Many people have made their career off creating and promoting recipes and diets that work for them. Some are more successful than others, but they all share one thing in common: their passion for food!
With all of the diet fads out there, it can be hard to find ones that not only help you lose weight, but also give you meaningful results. That is why we wanted to write this article: to discuss something that no one seems to talk about when talking about diet and nutrition programs.
We will call this technique “z grill first burn” or zgfb for short. It was originally designed as an effective way to achieve muscle growth in your workout, but many fitness professionals now use it as a cost-effective way to keep track of their daily calorie intake.
What is the z g f b?
The zgfb comes from the Russian word ‘закогнутье движение’ which means ‘to coil up’. In this case, it refers to taking a few minutes before each meal to do some light exercise. You get this benefit by doing it at night, just like most other fad diets.
Most experts agree that the best time to exercise before eating is right after lunch because that is when digestion happens.
Second burn happens when meat starts to char
As your grill gets hotter, the protein in the steak begins to chemically react and combine with other molecules. This process is called browning or searing, and it’s what creates that delicious flavor and texture we call “char.”
As your grill gets hotter, the protein in the steak begins to chemically interact and combine with other molecules. This process is called browning or searing, and it’s what gives us taste and texture of cooked meat.
Most people are aware that charred bits left over from cooking add flavor, but few realize that the very first time a piece of meat cooks, it also leaves behind another compound — one that can help keep you healthy.
This elusive substance is known as eicosanoid, and some experts refer to it as an antioxidant-containing fat. When consumed, this compound has been shown to reduce inflammation and may even protect against cancer.
It’s currently unknown if there’s any difference in effectiveness between the different types of eicosanoids, but research does suggest that limiting sugar can boost them. That’s why we recommend keeping carbs under 20 grams per serving for most meals.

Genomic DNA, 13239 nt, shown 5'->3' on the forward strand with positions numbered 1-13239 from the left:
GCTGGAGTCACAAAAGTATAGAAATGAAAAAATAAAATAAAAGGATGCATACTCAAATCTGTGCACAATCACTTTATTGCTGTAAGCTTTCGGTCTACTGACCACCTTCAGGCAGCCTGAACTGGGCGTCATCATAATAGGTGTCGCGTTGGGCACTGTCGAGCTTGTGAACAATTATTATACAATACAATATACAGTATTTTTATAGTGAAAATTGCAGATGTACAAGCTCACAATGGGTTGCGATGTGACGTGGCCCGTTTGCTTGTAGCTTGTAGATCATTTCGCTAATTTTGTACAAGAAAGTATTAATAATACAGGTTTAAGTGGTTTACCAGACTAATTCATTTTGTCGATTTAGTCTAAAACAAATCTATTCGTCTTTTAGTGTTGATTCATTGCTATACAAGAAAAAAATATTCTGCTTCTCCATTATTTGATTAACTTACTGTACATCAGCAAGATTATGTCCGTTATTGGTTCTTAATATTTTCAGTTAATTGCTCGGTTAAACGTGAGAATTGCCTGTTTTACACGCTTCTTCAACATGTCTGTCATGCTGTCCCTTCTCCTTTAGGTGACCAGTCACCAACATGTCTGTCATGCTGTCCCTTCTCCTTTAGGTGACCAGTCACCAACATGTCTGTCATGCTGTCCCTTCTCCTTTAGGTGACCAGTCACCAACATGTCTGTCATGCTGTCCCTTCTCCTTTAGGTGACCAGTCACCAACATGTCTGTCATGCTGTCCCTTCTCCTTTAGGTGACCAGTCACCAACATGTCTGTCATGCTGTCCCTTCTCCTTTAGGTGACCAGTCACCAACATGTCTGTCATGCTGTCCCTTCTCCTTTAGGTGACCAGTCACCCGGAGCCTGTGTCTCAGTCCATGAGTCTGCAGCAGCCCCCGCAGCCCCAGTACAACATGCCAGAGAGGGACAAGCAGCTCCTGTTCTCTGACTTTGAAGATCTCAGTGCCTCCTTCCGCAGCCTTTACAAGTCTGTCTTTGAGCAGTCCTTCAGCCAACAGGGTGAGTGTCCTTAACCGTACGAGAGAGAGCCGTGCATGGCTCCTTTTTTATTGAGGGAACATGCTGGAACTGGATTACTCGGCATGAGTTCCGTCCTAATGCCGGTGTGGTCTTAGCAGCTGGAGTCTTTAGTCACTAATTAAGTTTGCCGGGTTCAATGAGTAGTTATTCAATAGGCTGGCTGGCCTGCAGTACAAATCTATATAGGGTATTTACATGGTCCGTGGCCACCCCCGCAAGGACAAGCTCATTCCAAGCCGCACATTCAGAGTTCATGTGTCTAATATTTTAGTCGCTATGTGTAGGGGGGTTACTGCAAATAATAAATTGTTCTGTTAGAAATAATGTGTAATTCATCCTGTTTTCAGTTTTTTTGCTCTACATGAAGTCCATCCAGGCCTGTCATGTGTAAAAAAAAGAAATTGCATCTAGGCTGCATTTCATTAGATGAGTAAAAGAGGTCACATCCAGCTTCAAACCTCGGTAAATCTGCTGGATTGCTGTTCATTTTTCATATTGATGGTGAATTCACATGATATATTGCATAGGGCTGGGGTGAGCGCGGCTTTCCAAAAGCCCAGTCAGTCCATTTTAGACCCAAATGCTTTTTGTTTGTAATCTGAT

Given that most grilled foods contain around 10–20 grams of carbohydrates per serving, we think it makes sense to try to cook with less glucose (or plain old white bread) to see how these antioxidants perform.
Third burn happens when meat starts to become dry and hard
As your grill heats up, there is an initial stage where the charcoal glows hot under the broiler or grill light. This is the cook’s first burn. The grilled or smoked flavor comes from this initial charring of the meat.
The trick in getting great grill marks and a good crisp texture is to leave the cooked item enough time to rest before serving it. This way, it will relax and retain the charred taste and texture that you want!
If you are making lots of food, make sure to organize all of your equipment and supplies and keep track of what temperature things are so you know how to re-heat them properly.
Fourth burn happens when meat starts to burn
The grill really gets going after the third burn, when the steak or burger is cooked through and tastes good but still has some pink in it. This is called “resting” because the meat continues to cook later, once removed from the fire.
The color comes from muscle tissue that remains warm even after cooking. That’s why thin cuts of meat like rib eye or strip steaks will usually taste better than thicker ones like flank steak!
Thicker meats contain more connective tissues which take longer to heat up and dry out, so they taste raw (which some people prefer).